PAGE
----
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Also loved the bbQ quail eggs on a stick! These are lightly dusted with some of that secret 5 spice salty peppery goodness and since the shelled eggs are kept warm on a charcoal grill, there is a nice smoky flavor.

Can’t forget the deep fried tempura. Also comes in bite sized deep fried pieces and dusted with the salty peppery seasoning. Tempura in the Taiwan sense is fishcake. These are a processed seafood item probably a blend of real fish with flour and steamed (same as that used in oden). The name “Tempura” for fishcakes in Taiwan came about because of the sweet and slightly spicy sauce that usually comes with it – literally translates to sweet not spicy – 甜不辣 tián bù là. I learned this from Brother Yu many moons ago when Japanese and Taiwanese food was first making its way in to Vancouver. Of course you can’t fully trust a man who tags his little sister in random food photos just to make her hungry.. so don’t quote me on this. In any case, as time went on, we non-cultured folk have learned that “tempura” meant something completely different. I still call it tempura though..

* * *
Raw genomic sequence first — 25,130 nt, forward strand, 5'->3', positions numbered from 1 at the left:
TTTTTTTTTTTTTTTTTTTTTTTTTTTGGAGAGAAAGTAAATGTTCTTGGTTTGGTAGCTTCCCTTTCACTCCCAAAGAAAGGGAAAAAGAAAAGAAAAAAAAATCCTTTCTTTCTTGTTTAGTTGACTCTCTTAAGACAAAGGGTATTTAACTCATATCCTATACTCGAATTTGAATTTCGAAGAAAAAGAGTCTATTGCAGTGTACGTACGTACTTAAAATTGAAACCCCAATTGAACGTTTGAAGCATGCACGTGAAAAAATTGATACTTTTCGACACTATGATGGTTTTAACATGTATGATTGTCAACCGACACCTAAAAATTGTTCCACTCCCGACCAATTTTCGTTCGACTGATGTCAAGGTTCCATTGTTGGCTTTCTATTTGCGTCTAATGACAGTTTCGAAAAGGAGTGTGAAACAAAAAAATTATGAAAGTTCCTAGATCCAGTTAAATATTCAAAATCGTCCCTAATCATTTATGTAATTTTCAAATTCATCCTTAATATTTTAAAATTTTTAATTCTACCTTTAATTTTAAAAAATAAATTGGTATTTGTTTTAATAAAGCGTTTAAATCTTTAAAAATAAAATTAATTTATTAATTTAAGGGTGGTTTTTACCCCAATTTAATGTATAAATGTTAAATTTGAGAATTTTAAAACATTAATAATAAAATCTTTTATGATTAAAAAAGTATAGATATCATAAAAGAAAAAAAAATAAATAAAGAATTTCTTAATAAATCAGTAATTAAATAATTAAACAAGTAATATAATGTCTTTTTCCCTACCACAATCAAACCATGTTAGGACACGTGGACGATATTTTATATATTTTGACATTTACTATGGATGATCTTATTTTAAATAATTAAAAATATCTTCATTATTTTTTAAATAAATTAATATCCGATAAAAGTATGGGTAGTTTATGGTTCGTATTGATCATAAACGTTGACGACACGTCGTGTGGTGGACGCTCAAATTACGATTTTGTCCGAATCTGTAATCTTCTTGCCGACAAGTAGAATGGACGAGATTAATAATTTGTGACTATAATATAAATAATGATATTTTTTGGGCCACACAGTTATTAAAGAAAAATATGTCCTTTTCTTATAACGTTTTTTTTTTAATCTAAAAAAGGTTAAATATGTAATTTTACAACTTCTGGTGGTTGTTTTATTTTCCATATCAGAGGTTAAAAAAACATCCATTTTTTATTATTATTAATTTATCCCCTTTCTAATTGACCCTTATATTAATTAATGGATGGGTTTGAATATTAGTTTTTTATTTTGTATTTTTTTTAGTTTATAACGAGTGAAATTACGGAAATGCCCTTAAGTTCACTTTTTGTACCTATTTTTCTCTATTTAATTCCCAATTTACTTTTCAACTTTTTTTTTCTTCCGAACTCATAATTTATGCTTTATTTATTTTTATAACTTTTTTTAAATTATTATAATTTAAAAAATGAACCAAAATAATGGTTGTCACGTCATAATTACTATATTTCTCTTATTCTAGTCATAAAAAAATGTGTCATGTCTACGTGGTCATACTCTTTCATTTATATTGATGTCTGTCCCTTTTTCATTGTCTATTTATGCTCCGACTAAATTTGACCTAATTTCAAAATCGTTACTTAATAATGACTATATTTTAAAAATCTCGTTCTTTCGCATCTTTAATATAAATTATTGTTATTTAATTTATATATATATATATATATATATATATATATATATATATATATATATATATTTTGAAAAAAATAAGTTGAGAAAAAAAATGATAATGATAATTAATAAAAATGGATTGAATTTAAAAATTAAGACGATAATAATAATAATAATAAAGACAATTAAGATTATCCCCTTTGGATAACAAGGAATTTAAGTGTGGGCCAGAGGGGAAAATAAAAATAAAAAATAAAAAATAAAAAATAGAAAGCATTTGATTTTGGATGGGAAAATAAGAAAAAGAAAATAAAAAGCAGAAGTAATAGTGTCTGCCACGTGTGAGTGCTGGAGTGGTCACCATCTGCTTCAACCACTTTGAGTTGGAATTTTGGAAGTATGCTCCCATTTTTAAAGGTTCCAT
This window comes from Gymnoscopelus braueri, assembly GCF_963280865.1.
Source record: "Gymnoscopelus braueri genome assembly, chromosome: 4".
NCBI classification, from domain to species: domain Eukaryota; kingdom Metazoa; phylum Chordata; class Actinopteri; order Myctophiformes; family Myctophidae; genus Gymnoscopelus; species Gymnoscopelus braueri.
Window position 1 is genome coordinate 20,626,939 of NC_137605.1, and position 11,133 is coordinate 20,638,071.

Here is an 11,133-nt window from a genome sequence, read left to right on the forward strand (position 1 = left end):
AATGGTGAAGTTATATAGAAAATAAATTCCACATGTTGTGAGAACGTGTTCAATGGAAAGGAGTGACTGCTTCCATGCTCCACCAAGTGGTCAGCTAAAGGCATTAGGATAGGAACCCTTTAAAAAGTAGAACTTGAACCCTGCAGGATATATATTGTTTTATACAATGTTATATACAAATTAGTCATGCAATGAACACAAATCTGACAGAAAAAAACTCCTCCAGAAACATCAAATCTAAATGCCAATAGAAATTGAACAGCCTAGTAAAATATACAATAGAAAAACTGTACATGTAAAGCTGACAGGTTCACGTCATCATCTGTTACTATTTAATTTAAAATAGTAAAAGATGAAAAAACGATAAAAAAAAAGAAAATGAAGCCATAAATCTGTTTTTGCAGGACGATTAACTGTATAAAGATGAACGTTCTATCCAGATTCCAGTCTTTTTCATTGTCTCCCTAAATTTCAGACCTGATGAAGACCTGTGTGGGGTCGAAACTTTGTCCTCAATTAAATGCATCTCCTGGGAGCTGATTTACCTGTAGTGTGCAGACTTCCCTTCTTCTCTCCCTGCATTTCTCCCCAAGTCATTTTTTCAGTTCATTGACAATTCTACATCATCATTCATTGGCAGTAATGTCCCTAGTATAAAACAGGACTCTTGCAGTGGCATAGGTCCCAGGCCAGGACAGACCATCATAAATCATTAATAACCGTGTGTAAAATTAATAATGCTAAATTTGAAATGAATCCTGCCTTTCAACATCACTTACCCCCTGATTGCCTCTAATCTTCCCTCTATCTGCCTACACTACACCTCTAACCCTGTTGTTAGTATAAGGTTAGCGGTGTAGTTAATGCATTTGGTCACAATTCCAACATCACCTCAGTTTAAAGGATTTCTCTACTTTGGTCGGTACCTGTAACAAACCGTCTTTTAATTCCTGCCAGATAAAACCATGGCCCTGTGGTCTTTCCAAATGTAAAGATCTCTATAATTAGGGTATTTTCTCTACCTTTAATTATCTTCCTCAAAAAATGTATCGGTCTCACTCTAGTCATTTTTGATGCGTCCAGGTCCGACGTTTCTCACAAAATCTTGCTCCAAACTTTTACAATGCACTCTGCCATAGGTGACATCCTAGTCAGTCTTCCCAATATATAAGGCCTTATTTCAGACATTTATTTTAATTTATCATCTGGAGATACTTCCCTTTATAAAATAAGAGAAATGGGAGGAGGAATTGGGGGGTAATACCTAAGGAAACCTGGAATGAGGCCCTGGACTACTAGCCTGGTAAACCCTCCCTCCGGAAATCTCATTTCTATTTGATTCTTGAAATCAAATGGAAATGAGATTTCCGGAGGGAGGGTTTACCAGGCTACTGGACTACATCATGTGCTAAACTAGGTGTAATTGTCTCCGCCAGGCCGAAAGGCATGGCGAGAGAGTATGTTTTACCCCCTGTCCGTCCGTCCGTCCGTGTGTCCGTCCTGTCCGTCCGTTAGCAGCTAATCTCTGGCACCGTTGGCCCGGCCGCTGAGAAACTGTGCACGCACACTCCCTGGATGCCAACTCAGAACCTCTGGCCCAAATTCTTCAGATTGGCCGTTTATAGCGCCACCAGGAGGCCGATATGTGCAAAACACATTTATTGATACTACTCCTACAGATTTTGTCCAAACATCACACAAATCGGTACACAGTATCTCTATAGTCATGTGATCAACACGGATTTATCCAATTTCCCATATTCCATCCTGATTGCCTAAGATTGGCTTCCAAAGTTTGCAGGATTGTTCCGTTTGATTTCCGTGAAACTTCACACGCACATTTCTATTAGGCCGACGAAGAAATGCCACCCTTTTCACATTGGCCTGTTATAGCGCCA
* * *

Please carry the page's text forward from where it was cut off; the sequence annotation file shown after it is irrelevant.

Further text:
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Water-pan-fried-buns was also a favorite of mine (hmm it seems like I had a lot of favorites during this trip…). The buns are freshly made and are packed with juices from the fatty ground meat. Similar to how you make potstickers, these buns sit on a greased up flaming hot pan and water is then used to submerge the little packets of delightfulness halfway. This not only speeds up the cooking process but also keeps the suckers moist and juicy. Totally loved the sesame sprinkles too!
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“It’s gotta be famous since it has a digital queue system!” – Sandina This “famous” stall is Hui Ji in the Shi Da market, it’s been awhile so I hope it’s still there!

IMG_0728My number one must-have in Taipei are the egg pancakes (蛋餅 dan bing). These are essentially a roti/crepe/green onion pancake thing with a fried egg on top. There are all sorts of different toppings you can get with your dan bing, I loved the cheese ones because they used kraft singles and it becomes super gooey! You can also get these with slices of ham, seaweed, kimchi, or even just have it on its own. I remember the best dan bing was from a stall just a few blocks off of Xi Men Ding where the pancake was flaky and soft but also had a nice crunchy exterior. The vendor added some mystery sauce (no not that type .. ) probably a mixture of oyster and spicy goodness, it went so well with the dan bing that I ate two before meeting Sandina for dinner.